Then there is the matter of facts. Occasional errors are inevitable in a work of history, often the result of haste or poor editing. Playing “gotcha” over a few insignificant mistakes is hardly fair play; but there is a point at which the frequency of factual errors raises the legitimate question of whether the author is a scholar or a transcriber. It may not be important that when Paul Douglas received the racially insensitive letters that Perlstein uses to such dramatic effect he was the senior senator from Illinois, not, as Perlstein twice insists, the junior senator; or that Sam Ervin was not, as the author claims, chairman of the Senate Judiciary Committee; or that the Texan Ralph Yarborough was not a congressman, as he states on one page, but a senator, as he correctly notes on a much later page; or that Senator Kuchel had only 15 (not 18) years of seniority when he was defeated for re-nomination (he was appointed by Earl Warren in 1953 to fill Nixon’s unexpired term); or that the GOP picked up four, not two, Senate seats in the 1970 midterm elections, but such errors do suggest a lack of grounding in the politics of the Nixon era. Indeed, his understanding of American politics since World War II is suspect when he describes eastern Tennessee, Republican since the Civil War, as “heavily Dixified,” or Indiana in 1968 as a “toss-up state.”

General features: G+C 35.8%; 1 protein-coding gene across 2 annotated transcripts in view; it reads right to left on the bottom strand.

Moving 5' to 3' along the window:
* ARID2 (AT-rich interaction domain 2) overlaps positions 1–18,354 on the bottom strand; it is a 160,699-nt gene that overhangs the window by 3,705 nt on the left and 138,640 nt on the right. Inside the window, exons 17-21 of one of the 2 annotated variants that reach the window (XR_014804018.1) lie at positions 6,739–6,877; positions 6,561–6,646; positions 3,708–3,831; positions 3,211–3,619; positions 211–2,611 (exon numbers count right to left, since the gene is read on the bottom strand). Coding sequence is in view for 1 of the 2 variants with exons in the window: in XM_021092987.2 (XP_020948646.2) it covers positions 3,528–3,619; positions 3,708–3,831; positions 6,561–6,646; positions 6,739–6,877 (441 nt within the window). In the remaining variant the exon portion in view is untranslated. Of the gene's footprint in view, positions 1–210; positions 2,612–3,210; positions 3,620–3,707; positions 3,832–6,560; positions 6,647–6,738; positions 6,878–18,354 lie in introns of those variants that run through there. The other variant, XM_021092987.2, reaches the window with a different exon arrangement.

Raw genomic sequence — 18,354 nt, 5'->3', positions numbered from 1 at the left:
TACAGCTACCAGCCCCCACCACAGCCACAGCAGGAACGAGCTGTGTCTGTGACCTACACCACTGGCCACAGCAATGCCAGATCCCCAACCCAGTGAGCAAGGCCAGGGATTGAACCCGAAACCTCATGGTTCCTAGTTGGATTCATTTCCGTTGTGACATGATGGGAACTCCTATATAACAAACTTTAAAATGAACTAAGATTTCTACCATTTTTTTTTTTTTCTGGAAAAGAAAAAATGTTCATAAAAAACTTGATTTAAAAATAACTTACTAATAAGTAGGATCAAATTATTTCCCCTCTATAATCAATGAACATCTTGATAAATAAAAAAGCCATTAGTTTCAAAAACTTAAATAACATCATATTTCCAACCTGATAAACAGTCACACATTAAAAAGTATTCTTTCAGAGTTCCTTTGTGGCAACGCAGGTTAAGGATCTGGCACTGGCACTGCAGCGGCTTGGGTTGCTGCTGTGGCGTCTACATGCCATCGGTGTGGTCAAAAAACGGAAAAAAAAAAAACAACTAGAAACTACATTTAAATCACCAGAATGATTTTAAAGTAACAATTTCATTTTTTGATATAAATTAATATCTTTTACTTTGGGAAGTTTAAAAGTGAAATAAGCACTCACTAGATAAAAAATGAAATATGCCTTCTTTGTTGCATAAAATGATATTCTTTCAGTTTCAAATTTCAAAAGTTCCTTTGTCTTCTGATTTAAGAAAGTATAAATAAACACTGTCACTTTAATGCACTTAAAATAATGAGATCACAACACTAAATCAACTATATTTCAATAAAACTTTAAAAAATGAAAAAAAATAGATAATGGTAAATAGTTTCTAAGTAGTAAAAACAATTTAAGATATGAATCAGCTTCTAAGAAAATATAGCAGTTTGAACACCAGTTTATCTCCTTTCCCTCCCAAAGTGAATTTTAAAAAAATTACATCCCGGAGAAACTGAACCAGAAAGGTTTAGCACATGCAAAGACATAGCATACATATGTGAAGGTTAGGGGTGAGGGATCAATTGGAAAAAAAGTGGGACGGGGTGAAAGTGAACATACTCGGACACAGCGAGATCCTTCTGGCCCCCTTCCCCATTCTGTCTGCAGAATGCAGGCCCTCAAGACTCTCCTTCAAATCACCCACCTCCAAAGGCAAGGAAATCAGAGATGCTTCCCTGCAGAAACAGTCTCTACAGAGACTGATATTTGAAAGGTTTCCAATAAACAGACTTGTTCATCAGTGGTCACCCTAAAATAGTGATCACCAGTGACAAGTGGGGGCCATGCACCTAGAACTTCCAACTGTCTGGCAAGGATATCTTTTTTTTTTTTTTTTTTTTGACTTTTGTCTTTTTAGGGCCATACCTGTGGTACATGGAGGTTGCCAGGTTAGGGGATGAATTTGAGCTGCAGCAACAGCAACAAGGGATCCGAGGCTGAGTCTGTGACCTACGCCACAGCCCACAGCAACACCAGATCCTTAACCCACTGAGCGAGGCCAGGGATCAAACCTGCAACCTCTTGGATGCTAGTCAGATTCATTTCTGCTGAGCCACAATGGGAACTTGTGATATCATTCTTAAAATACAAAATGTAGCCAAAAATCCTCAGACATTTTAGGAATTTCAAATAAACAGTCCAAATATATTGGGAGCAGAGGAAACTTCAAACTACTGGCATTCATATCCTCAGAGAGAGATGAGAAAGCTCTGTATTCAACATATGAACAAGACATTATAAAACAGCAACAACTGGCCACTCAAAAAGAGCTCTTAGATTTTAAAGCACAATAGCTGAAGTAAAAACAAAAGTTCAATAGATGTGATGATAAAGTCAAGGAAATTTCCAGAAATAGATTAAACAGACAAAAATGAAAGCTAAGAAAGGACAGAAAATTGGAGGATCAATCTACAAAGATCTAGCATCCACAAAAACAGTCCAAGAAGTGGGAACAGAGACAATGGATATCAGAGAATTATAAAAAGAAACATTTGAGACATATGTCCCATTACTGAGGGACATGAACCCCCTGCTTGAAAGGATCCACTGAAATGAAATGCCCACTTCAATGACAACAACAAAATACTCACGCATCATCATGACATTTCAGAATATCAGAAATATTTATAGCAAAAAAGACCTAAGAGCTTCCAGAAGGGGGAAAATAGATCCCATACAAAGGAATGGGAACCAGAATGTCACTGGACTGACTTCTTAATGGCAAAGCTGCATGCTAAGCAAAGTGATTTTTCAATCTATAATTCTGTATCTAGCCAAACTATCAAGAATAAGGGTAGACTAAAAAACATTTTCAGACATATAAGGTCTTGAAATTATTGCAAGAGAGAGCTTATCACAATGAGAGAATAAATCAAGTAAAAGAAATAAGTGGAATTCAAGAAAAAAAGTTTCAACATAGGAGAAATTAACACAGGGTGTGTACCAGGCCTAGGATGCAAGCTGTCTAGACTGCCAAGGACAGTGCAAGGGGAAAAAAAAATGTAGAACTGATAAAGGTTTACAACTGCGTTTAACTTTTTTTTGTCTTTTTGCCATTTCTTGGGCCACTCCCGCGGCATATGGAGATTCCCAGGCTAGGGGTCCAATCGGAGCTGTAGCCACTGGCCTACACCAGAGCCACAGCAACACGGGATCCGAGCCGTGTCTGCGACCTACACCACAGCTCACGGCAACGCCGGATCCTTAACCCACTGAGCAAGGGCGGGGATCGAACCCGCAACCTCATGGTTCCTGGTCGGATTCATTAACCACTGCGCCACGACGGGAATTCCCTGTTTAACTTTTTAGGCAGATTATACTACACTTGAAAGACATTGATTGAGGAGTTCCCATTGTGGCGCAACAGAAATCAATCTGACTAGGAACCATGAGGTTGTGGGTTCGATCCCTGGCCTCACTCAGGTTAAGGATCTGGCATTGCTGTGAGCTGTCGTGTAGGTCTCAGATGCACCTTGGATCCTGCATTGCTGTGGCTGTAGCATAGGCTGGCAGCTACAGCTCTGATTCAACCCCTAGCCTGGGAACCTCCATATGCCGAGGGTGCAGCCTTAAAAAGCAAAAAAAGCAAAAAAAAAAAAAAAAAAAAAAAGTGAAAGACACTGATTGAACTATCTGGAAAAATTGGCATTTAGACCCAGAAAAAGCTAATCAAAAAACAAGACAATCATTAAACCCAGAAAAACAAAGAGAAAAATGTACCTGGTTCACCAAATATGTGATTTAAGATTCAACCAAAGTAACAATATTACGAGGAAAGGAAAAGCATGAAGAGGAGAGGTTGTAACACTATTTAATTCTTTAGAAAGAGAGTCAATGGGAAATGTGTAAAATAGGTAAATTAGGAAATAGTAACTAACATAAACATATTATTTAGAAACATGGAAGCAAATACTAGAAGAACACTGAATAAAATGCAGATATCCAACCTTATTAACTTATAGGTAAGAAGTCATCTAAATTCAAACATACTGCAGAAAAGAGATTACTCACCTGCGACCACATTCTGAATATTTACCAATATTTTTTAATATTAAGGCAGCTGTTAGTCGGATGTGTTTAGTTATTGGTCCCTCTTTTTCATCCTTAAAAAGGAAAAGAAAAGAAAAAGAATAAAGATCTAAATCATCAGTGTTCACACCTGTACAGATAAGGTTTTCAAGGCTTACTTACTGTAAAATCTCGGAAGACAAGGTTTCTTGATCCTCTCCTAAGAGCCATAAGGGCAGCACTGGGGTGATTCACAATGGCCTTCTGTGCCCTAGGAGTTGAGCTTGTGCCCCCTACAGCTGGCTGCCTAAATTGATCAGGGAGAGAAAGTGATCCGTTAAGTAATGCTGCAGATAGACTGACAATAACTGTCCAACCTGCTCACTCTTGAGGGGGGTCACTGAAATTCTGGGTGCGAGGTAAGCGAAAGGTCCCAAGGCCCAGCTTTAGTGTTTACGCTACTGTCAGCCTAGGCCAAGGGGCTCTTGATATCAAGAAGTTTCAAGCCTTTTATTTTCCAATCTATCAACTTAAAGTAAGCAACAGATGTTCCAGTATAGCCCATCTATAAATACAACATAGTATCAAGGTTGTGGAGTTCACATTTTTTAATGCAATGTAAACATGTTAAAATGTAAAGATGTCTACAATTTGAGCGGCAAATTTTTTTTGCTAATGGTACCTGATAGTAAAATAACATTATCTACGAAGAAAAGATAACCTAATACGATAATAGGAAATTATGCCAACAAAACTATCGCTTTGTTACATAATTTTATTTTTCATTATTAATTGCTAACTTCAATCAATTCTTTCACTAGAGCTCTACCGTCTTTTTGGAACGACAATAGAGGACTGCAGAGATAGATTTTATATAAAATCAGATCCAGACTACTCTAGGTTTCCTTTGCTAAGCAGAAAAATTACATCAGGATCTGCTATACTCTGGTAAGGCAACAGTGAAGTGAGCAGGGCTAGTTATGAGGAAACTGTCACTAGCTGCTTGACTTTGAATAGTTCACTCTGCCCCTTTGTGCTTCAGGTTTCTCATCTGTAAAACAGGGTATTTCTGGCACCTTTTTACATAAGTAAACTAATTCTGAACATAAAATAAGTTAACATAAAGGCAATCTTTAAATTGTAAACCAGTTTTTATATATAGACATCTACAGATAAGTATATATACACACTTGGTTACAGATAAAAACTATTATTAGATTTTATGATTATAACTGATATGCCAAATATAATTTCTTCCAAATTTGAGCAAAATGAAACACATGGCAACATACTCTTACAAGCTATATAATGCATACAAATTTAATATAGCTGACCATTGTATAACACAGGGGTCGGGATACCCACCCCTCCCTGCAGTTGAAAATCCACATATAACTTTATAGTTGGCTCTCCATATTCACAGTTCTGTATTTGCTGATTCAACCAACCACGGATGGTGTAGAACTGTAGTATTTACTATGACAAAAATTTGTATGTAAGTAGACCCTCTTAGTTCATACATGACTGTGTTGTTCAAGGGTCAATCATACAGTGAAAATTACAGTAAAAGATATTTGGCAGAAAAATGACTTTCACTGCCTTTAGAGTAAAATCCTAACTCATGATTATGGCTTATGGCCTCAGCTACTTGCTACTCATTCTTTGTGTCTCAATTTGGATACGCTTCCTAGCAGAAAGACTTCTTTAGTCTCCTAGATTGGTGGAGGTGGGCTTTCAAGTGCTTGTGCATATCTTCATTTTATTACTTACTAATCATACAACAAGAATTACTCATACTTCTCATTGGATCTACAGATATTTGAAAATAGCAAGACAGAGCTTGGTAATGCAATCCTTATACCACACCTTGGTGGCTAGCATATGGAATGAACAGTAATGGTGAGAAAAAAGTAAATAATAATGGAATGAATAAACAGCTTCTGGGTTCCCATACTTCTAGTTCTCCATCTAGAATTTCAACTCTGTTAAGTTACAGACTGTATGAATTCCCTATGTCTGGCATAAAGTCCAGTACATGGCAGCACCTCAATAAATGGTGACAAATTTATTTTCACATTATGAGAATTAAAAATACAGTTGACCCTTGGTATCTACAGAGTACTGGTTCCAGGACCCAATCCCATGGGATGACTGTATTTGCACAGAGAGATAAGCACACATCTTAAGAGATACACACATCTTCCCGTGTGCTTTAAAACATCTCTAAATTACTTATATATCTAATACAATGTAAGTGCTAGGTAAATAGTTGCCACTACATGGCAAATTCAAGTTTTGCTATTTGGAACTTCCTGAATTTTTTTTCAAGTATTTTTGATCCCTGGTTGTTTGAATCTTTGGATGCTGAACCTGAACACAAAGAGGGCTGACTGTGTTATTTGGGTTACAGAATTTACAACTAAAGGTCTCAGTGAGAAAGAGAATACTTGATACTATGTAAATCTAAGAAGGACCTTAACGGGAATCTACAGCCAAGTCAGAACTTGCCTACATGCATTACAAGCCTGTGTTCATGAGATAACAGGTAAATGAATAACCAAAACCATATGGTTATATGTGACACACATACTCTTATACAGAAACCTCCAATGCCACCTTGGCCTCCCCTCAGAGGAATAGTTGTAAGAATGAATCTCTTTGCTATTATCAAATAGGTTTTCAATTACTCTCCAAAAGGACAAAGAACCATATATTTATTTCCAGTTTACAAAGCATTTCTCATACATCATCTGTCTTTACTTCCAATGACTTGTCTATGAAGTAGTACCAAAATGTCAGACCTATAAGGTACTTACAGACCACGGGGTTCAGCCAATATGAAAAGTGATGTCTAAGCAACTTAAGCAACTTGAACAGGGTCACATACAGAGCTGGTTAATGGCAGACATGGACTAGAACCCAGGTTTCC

While most errors are likely the result of the author’s shallow understanding of American political history, some appear to be dictated by the ideological imperatives of his narrative. For example, Perlstein “credits” Nixon with accomplishing something in 1968 that “no other Republican presidential candidate, with minor exceptions,” had ever done before: win electoral votes in the South. Actually, this was one “historic first” that even Nixon didn’t claim, as previous Republican candidates had done as well (or nearly so) as he did in winning five Southern states in 1968: Herbert Hoover won five in 1928, Eisenhower carried four in 1952 and five in 1956, Nixon won three in 1960, and Goldwater took five in 1964. Why such a blatant error? Well, Perlstein is out to convince the reader that Nixon in 1968 pandered to racists in Dixie, and giving Nixon “credit” for his electoral success in the South helps make (as in “make up”) the case.